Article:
Art in Every Loaf
There is a rarified air surrounding someone who has mastered an art or a craft. There is an easy confidence, a depth of conversation, a backtracking to catch you up on the assumed steps which remain concealed to the uninitiated.
I’m not sure which is more intriguing: the wild, visionary look in Andy Brown’s eyes as he explains the process and technique needed to obtain the particular crumb in this loaf, or the structure and aroma of the loaf he is holding. His is a drive born of a passion for excellence and a desire to plumb the medium to its depths. Reducing the recipes to their most basic, removing the extraneous elements we lesser mortals feel are needed if we want to get flavor in our bread. But Andy instead uses time-honored technique. Long, slow fermentation, high hydration (read: a wet, sticky dough) and careful, loving manipulation to coax the flaccid blob into a glorious loaf.
This whole process started 15 years ago when Andy Brown signed on to Bluegrass Baking Company as a delivery driver. Not content with impeccable slicing, packing and maintenance of his area, he wanted to find his heart’s expression in the production of the bread. So he took on the task of being the night baker. And for the last decade or better he has worked, single handedly in the wee hours of the night, coaxing crackling crust, moist crumb and voluptuous flavor out of the simplest of ingredients: flour, water, salt, leavener.
During his tenure the amount of commercial yeast used at the bakery has dropped and the natural leavener used dramatically increased. (In the U.S. a natural leavener is frequently and misleadingly called a sourdough. Some of them are definitely sour, pleasurably so, but the natural leavener is merely the result of a careful nurturing of the wild yeasts that surround us, both in the air and on the grains themselves.)
The laboratory he has to work in is equally simple. A long wooden table, nicked and scarred from many years of chopping huge masses of dough down into single-loaf pieces. A balance, commonly called a scale, which looks as if it was lifted from a 19th century bakery and planted on the table. To be candid, it very well may have been. Stacks of flour sacks, a ton or more, which weekly are reduced to the bottom, only to be replenished for the next week ’s labor. A larger mixer, capable of churning and kneading 150 pounds of dough at a time, quietly and powerfully combining the elements that go into good bread, not unlike the mule at the side of the farmer, ready to work at his command. And an oven, a vast plane of stone and steam that can hold over 100 loaves at a time, blistering and caramelizing the boules or baguettes at nearly 500°, infusing the space with steam to produce the crackly crust and moist soft interior (the “crumb”) so sought after in artisanal loaves.
And produce he does. He, and the other bakers who work during the day, churn out over 500 loaves a day, each cut, shaped, nurtured, scored and baked by hand. Even the fi nish, the reveal, the choirs of-angels-singing moment as the loaves are brought forth from the oven, is accomplished by means of a 10-foot peel, the flat paddle used to gently remove the loaves from their fiery bed.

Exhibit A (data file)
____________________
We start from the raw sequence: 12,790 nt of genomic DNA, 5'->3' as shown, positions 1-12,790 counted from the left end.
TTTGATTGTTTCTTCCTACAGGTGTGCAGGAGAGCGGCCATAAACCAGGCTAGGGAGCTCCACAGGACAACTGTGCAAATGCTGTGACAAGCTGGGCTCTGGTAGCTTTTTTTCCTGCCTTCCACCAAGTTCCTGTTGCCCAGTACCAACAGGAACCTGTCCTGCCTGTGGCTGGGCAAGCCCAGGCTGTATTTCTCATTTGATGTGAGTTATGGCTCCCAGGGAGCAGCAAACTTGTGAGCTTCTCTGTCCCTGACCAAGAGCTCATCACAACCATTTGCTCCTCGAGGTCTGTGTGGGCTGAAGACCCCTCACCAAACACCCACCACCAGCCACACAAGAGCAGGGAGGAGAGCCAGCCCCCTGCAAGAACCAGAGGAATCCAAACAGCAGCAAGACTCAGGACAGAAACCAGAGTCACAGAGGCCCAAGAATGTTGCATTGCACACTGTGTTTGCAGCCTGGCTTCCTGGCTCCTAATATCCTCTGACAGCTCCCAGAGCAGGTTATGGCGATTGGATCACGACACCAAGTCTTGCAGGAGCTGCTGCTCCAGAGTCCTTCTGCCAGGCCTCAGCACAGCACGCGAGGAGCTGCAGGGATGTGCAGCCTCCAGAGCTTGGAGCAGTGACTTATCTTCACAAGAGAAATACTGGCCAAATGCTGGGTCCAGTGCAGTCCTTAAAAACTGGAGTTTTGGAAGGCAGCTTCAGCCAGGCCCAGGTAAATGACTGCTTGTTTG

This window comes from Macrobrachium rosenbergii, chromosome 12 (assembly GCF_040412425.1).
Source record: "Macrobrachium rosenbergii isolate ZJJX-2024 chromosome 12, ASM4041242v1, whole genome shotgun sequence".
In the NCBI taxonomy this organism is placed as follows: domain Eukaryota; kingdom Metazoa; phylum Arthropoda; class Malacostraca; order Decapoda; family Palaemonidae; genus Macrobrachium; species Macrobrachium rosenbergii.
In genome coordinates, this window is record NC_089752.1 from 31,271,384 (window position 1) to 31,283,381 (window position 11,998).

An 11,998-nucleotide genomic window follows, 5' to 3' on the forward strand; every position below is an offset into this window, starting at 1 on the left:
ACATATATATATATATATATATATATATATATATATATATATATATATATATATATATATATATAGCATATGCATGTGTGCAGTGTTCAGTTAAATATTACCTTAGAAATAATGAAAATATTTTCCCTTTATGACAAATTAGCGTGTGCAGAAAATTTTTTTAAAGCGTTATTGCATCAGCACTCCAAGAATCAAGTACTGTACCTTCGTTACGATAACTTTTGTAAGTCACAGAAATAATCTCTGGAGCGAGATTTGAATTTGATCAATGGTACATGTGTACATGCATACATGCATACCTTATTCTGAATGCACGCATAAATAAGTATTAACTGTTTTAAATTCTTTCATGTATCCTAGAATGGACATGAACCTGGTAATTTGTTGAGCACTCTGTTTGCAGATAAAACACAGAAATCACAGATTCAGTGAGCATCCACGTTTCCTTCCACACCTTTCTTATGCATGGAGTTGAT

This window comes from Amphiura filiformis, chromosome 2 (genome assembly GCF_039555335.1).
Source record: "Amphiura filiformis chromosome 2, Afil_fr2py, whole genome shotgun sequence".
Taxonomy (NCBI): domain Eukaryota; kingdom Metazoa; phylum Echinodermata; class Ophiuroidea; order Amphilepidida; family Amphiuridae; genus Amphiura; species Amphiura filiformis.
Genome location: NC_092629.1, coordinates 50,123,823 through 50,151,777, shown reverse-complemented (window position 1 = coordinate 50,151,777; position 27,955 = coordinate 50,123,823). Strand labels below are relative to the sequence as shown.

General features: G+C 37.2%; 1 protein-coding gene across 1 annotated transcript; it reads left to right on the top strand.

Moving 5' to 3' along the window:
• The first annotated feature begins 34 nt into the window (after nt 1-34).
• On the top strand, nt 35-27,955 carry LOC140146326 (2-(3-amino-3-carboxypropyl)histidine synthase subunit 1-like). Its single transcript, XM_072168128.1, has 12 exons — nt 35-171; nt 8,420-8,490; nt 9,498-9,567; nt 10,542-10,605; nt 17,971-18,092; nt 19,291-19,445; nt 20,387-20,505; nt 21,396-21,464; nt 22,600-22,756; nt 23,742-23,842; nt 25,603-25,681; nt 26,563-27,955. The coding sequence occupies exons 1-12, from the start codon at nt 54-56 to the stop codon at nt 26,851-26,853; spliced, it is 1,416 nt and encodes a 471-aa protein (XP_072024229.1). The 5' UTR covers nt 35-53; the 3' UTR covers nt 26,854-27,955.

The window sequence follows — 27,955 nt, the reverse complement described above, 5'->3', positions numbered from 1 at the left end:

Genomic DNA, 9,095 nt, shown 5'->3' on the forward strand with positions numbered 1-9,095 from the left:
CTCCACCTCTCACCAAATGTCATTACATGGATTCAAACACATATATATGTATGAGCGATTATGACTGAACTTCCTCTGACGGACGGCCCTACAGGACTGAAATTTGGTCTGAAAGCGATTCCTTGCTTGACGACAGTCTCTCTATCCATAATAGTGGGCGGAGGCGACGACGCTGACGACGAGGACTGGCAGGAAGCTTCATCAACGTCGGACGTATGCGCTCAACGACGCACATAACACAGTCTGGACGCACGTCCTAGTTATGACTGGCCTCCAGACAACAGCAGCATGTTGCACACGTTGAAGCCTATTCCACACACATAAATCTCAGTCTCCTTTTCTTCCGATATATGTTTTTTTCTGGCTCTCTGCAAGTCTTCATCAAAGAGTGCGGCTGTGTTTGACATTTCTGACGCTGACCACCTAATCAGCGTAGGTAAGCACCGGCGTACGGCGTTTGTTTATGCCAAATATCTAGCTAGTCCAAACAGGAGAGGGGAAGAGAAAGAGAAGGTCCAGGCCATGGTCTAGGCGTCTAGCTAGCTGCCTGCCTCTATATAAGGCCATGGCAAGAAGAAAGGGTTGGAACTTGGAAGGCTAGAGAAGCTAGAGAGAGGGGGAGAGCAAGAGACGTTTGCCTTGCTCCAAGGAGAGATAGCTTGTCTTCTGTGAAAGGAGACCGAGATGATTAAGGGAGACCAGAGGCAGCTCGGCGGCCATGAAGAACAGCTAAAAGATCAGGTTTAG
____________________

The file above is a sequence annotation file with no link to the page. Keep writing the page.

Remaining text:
Andy has mastered all these elements, producing world-class breads on a consistently high level. The customers of Bluegrass Baking Company are a sophisticated lot, many whose roots are in cultures where bread plays a more important role than in ours: Russia, Germany, France, Poland. These people are brought to Lexington for a myriad of reasons — the university, Lex Mark, the horse industry — but they are united at the bakery for a common cause: good bread. Many is the customer who is reduced to grinning babble as they taste a childhood memory or are returned to the quality and care of bread as they were used to back home. And they leave with sacks brimming with crusty loaves, crackly and caramel brown, a sample of crust wedged in their mouth. Day after day the pile of flour is transmogrified from base elements into golden loaves, the Sisyphean effort pushed to its gastronomic extreme, only to submit to tying on apron, measuring water and grain and, shoulder to load, beginning again and again.
It is not this vast production of topnotch bread that appeals most to Andy. Every night he coaxes the baguette to its fullest expression, carefully gauging the variables, putting them into his experience memory bank, and dances with the dough until the best-quality loaf emerges. But it is the extremes that interest him. For example: a well risen, structurally sound loaf of all rye flour. Rye has no gluten, therefore will not develop a matrix to capture the fermentation gases that allow the loaf to rise. To produce a whole rye loaf that is more palatable than a brick is indeed a feat.
Or a 100% hydration whole wheat loaf, a process that uses equal weight of flour and water. You and I would call this porridge, but Andy calls it a soft dough. One that with careful and constant turning and kneading, all by hand (these “master” loaves never see the inside of a mixer) will yield, almost by magic, a sound loaf of exquisite crust and crumb.
It is in the pursuit of these baking holy grails that Andy’s passion reveals itself. To produce quality loaves on a consistent basis requires the focus and attention of a master technician. But to be constantly pushing the envelope of what is possible, never settling for the merely terrific, describing a quality baguette, one that would grace any table, as “not bad,” these are the qualities that set him apart from the mere practitioners. And night after night he stands in front of the table, the large bowl that he uses to mix his doughs by hand, his little jars of precious leaven that he has nurtured from nothing into a powerful force that enlivens the doughs, turns on some music to be the sound track of his labors, and begins again.